Rhythms of Creation:
A Family's Impressions of Indigenous Peoples of the World





Jack Baxter, 85, has been a photographer since the age of 12 when he had his first darkroom in the attic of his house in Brunswick, Maine.  It became a hobby that he pursued throughout his life.  Upon retiring from politics and business in 1982 he combined this long-standing love of photography with his desire to see and experience the remote regions of the world.  He found the peoples of these places fascinating subject matter for his photography.  His work has been shown in Cuenca and Guayaquil, Ecuador and Portland and Bend, Oregon.

Jack graduated cum laude from Bowdoin College, Brunswick, Maine in 1942.  He married Alice Comee, his high school sweetheart, and settled in Brunswick where he was trained in the family food processing business, HC Baxter and Brother - Baxter's Finest canned vegetables and dehydrated potatoes that served to feed the forces at war in the forties.

They moved to Pittsfield, Maine in 1950 so that Jack could be closer to the food processing plants.  They raised three children in Pittsfield while Jack followed family footsteps in the arena of politics, while running the business - all the while taking photographs on his travels and of his family.  He had a darkroom in the basement of the house in Pittsfield, and the memory of prints drying throughout the house is indelibly imprinted on the memories of his children.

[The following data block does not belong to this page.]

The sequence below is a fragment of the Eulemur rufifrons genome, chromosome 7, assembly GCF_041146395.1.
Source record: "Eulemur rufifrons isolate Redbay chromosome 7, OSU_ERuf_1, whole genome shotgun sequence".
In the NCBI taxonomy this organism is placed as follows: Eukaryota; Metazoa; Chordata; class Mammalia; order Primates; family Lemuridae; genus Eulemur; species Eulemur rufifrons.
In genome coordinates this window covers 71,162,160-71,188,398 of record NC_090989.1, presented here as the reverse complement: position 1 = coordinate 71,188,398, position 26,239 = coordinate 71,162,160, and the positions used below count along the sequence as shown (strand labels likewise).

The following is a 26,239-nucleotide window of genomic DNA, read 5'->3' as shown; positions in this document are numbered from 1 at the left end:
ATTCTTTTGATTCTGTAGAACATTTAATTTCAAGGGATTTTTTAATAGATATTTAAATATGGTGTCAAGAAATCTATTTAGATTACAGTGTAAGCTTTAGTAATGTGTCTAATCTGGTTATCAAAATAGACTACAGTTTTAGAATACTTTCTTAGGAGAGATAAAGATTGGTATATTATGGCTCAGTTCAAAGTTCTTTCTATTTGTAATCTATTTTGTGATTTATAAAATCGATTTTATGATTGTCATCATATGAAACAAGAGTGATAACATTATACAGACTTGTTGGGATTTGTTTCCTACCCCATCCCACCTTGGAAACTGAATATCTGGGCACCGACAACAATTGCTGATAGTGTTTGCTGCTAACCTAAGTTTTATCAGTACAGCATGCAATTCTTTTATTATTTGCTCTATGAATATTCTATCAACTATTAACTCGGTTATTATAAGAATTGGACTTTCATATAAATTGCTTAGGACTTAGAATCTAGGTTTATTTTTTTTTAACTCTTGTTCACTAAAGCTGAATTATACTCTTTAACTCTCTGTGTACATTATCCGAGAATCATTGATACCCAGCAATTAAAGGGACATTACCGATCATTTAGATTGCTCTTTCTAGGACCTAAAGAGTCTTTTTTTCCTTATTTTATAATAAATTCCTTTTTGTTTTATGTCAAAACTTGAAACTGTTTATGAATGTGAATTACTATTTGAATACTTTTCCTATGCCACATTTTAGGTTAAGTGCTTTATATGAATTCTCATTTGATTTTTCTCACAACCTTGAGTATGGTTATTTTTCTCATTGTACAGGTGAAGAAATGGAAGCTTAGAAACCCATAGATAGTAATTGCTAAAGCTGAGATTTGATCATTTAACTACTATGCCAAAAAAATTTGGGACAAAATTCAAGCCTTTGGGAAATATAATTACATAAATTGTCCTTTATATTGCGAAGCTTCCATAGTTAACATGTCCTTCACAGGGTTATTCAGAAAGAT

Jack was majority leader of the House of Representatives from 1960-1964, and vice-chairman of Maine's Executive Council under John Reed until the family business was merged with a company in Oregon and Jack moved West in 1966 and subsequently became president of the Oregon business. That company merged with a conglomerate in Hawaii called Amfac and Jack became an executive vice president of that company.

Oregon became the Baxters' home for 30 years.  Jack pursued public service through education and serves on the board of Lewis and Clark College and was Chairman of the Oregon Educational Coordinating Committee.  In Oregon Jack moved into color processing and printing and moved away from black and white.

When he retired from Amfac in 1982 he began to pursue his love of photography in earnest and has been traveling the world photographing people in their everyday lives.  His work includes photographs of the peoples of Africa, New Guinea, Ecuador, Morocco, China, Thailand, Nepal, Japan, Europe, the Middle East and most recently, the nomadic tribes of India.

Jack makes every effort to take unposed photographs, capturing the "fleeting moment" that suggests the intangible, the invisible and the mystery that surrounds different people in different cultures, always striving for compositional integrity.

The following quote expresses Jack's approach to photography: 

"I am addicted to photographing on impulse;  and I don't do much thinking or preparing for a shot.  There's seldom time, and I'm not a methodical shooter.  My photographic seeing is essentially quick;  it consists largely of recognition without thought.  An instant visual "YES/NOW/THIS"-without words-is my signal to shoot.  When I think about a picture before I push the button, the picture tends to go stale and die.  I've learned the hard way that when I'm taking photos, my picture seeing is much better than my picture thinking, so I don't analyze when I shoot.  I find thinking useful, but not when I'm shooting, when it just gets in the way."   David Vestal-Photo Techniques Jan/Feb 1999.



Connie Baxter Marlow